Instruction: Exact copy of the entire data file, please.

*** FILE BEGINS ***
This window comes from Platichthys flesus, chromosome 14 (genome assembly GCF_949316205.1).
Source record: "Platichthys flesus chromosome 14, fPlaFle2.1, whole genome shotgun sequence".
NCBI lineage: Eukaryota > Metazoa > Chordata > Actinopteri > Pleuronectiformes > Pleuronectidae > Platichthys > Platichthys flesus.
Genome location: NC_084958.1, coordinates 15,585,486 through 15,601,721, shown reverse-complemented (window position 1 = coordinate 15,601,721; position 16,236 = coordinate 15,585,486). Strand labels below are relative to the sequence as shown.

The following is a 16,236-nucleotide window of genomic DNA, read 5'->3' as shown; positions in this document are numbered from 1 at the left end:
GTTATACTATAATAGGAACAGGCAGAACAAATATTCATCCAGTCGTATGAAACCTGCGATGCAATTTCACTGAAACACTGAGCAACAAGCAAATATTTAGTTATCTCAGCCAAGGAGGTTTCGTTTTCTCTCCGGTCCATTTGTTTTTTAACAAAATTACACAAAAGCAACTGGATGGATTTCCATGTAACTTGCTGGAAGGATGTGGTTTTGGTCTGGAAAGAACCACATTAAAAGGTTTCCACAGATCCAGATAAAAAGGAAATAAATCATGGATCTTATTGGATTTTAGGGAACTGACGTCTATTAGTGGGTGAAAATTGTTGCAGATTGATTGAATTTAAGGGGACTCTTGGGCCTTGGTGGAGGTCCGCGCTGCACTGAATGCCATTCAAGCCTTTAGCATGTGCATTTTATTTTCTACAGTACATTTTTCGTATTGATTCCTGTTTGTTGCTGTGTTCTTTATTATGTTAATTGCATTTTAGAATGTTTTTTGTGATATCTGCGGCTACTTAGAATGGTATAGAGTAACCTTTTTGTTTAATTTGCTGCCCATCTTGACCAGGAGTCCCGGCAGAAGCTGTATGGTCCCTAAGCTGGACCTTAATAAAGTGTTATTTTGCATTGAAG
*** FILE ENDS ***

This window comes from Platichthys flesus, chromosome 14 (genome assembly GCF_949316205.1).
Source record: "Platichthys flesus chromosome 14, fPlaFle2.1, whole genome shotgun sequence".
NCBI lineage: Eukaryota > Metazoa > Chordata > Actinopteri > Pleuronectiformes > Pleuronectidae > Platichthys > Platichthys flesus.
Genome location: NC_084958.1, coordinates 15,585,486 through 15,601,721, shown reverse-complemented (window position 1 = coordinate 15,601,721; position 16,236 = coordinate 15,585,486). Strand labels below are relative to the sequence as shown.

The following is a 16,236-nucleotide window of genomic DNA, read 5'->3' as shown; positions in this document are numbered from 1 at the left end:
GTTATACTATAATAGGAACAGGCAGAACAAATATTCATCCAGTCGTATGAAACCTGCGATGCAATTTCACTGAAACACTGAGCAACAAGCAAATATTTAGTTATCTCAGCCAAGGAGGTTTCGTTTTCTCTCCGGTCCATTTGTTTTTTAACAAAATTACACAAAAGCAACTGGATGGATTTCCATGTAACTTGCTGGAAGGATGTGGTTTTGGTCTGGAAAGAACCACATTAAAAGGTTTCCACAGATCCAGATAAAAAGGAAATAAATCATGGATCTTATTGGATTTTAGGGAACTGACGTCTATTAGTGGGTGAAAATTGTTGCAGATTGATTGAATTTAAGGGGACTCTTGGGCCTTGGTGGAGGTCCGCGCTGCACTGAATGCCATTCAAGCCTTTAGCATGTGCATTTTATTTTCTACAGTACATTTTTCGTATTGATTCCTGTTTGTTGCTGTGTTCTTTATTATGTTAATTGCATTTTAGAATGTTTTTTGTGATATCTGCGGCTACTTAGAATGGTATAGAGTAACCTTTTTGTTTAATTTGCTGCCCATCTTGACCAGGAGTCCCGGCAGAAGCTGTATGGTCCCTAAGCTGGACCTTAATAAAGTGTTATTTTGCATTGAAG